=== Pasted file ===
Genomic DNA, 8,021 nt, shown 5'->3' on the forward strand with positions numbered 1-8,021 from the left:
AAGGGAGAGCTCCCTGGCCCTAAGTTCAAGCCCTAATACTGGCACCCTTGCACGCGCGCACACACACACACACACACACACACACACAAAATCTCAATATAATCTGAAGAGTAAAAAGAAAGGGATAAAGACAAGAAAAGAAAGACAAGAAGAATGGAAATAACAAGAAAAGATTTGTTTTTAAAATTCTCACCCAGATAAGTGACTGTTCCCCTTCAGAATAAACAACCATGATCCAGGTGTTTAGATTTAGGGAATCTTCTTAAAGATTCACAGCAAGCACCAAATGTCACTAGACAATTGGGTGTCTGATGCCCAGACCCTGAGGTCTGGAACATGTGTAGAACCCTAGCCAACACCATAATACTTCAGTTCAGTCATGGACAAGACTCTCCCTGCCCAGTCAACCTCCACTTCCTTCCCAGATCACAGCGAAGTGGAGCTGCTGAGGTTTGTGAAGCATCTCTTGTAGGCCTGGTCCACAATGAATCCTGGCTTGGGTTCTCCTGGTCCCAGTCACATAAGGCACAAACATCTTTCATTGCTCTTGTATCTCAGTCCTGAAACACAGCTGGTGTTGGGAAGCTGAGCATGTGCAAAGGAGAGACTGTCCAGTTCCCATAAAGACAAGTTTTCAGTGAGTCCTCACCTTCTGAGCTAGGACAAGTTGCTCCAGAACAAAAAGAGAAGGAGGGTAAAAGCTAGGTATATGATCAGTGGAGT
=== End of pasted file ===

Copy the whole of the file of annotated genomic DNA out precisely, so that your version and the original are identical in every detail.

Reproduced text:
Genomic DNA, 8,021 nt, shown 5'->3' on the forward strand with positions numbered 1-8,021 from the left:
AAGGGAGAGCTCCCTGGCCCTAAGTTCAAGCCCTAATACTGGCACCCTTGCACGCGCGCACACACACACACACACACACACACACACAAAATCTCAATATAATCTGAAGAGTAAAAAGAAAGGGATAAAGACAAGAAAAGAAAGACAAGAAGAATGGAAATAACAAGAAAAGATTTGTTTTTAAAATTCTCACCCAGATAAGTGACTGTTCCCCTTCAGAATAAACAACCATGATCCAGGTGTTTAGATTTAGGGAATCTTCTTAAAGATTCACAGCAAGCACCAAATGTCACTAGACAATTGGGTGTCTGATGCCCAGACCCTGAGGTCTGGAACATGTGTAGAACCCTAGCCAACACCATAATACTTCAGTTCAGTCATGGACAAGACTCTCCCTGCCCAGTCAACCTCCACTTCCTTCCCAGATCACAGCGAAGTGGAGCTGCTGAGGTTTGTGAAGCATCTCTTGTAGGCCTGGTCCACAATGAATCCTGGCTTGGGTTCTCCTGGTCCCAGTCACATAAGGCACAAACATCTTTCATTGCTCTTGTATCTCAGTCCTGAAACACAGCTGGTGTTGGGAAGCTGAGCATGTGCAAAGGAGAGACTGTCCAGTTCCCATAAAGACAAGTTTTCAGTGAGTCCTCACCTTCTGAGCTAGGACAAGTTGCTCCAGAACAAAAAGAGAAGGAGGGTAAAAGCTAGGTATATGATCAGTGGAGT